A beautiful copy of the first map of the United States published after ratification of the Treaty of Paris, which ended the Revolutionary war and recognized American independence. Lattré’s “is one of the most attractively designed and executed maps of the period” (Ristow), and this is one of the finest examples of this important map in existence.
The map appeared in June 1784, just two months after the United States gained official independence through the final ratification of the Treaty of Paris by the United States in February 1784 and Great Britain in April of the same year. It was in fact the first map of the nation published after ratification, by which the independence of the United States gained official status.
(John Wallis’s April 1783 map, often cited as the first map of the new United States, was published in London before the final Treaty was signed by the negotiators and thus shows the United States and its boundaries only in their proposed form. Abel Buell’s map of April 1784 was the first of the United States published in America. It appeared after the ratification of the Treaty by the U.S. but before final ratification by Britain.)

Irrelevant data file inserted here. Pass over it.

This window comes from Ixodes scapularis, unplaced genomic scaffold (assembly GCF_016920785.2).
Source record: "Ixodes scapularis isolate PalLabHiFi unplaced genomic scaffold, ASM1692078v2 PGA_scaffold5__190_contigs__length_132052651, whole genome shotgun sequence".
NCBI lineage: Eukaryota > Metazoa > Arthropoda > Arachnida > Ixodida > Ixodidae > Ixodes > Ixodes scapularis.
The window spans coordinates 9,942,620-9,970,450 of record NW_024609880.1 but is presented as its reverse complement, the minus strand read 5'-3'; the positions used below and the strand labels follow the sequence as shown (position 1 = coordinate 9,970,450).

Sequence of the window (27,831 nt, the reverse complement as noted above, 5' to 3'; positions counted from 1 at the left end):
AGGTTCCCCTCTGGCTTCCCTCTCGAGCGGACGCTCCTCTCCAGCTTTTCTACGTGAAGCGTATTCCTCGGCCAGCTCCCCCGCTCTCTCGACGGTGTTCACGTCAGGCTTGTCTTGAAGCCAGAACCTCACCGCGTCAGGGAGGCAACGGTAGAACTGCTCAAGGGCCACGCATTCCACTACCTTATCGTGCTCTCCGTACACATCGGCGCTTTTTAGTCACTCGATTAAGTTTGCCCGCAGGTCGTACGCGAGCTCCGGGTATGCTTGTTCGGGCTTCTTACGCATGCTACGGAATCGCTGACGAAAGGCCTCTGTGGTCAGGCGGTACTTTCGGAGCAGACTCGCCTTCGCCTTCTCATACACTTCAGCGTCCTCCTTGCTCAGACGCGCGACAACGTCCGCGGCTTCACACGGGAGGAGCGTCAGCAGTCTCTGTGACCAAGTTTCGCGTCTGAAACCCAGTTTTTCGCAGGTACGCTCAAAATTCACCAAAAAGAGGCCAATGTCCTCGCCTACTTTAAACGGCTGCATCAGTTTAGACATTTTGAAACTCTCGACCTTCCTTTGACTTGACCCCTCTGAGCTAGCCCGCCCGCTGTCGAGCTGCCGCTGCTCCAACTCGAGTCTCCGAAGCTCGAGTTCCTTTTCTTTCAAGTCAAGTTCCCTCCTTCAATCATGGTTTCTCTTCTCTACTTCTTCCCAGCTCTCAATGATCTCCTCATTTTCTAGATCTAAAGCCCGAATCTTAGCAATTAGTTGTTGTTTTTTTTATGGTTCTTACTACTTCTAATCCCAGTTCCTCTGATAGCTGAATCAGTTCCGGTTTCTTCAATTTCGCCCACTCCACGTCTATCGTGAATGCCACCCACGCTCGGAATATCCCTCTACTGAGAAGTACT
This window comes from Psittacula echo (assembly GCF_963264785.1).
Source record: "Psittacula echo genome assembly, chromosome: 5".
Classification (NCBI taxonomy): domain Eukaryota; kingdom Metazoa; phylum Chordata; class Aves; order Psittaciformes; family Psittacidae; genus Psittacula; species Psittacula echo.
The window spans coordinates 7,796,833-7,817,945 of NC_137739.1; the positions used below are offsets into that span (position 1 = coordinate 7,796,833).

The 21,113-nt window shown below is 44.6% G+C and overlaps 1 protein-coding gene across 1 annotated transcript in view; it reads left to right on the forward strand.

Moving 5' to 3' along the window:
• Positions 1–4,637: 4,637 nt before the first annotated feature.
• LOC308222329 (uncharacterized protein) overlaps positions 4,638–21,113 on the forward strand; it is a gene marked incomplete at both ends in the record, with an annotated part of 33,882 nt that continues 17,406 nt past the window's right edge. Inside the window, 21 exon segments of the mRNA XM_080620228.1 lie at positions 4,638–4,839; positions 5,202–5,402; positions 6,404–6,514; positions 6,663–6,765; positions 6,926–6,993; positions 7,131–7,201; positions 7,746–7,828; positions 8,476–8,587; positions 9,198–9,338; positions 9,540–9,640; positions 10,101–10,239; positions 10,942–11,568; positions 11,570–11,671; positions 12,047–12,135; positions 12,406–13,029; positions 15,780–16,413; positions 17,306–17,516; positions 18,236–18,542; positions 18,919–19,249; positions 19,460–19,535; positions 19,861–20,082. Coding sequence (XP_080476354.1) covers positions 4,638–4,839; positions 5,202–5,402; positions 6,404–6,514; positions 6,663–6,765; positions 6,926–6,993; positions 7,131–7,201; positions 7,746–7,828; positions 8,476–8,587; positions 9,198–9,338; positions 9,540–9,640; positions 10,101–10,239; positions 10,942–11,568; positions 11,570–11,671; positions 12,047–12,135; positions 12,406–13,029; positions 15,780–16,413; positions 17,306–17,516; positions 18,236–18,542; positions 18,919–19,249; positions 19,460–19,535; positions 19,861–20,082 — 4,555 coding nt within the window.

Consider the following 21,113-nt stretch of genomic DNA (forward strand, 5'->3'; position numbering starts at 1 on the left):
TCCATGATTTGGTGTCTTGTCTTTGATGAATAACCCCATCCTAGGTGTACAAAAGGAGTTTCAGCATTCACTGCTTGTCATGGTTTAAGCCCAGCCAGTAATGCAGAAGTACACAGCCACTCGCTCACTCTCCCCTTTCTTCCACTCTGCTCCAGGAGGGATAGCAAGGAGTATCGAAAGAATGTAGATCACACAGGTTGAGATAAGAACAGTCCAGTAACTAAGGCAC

Lattré dedicated his map to Benjamin Franklin, who had served as the American Minister Plenipotentary to France and became wildly popular there. Franklin later served as chief of the American delegation that negotiated the Treaty of Paris. Lester Cappon says that the dedication “lends historical significance to the work,” and suggests that Lattré may have presented a copy of the map in person to Franklin at the minister’s residence in Passy.
The beautiful cartouche contains the title as well as the dedication to Franklin, superimposed upon the foresail of what appears to be a Ship of State. A seaman hangs emblems of the new United States along the fore topsail, including the Great Seal and the insignia of the Order of the Cincinnati.
The map is flanked by panels of text that give a year-by-year, colony-by-colony account of the “principal events” of the American Revolution. These panels were printed on separate sheets and were to be pasted to the map’s left and right-hand margins, but few surviving copies are known with the text. Only four copies with the text have been identified: at the Library of Congress, the Library of the Society of the Cincinnati, in a private American collection, and this example. In addition, an example owned by a New York dealer appeared on the market in the 1980s with one of the two panels. Another example resides at Colonial Williamsburg, but the text is incomplete. The map was separately-issued and is rare in any condition.
Lester Cappon, The First French Map of the United States; McCorkle, New England in Early Printed Maps, #784; Pritchard and Taliaferro, Degrees of Latitude, #70; Ristow, American Maps and Mapmakers, p. 63, reproduced on p. 65; Sellers & Van Ee, Maps and Charts of North America, p. 158.
Old folds, with the faintest hint of toning along one vertical fold. Small chip in upper-right margin replaced at an early date. Withal a lovely example.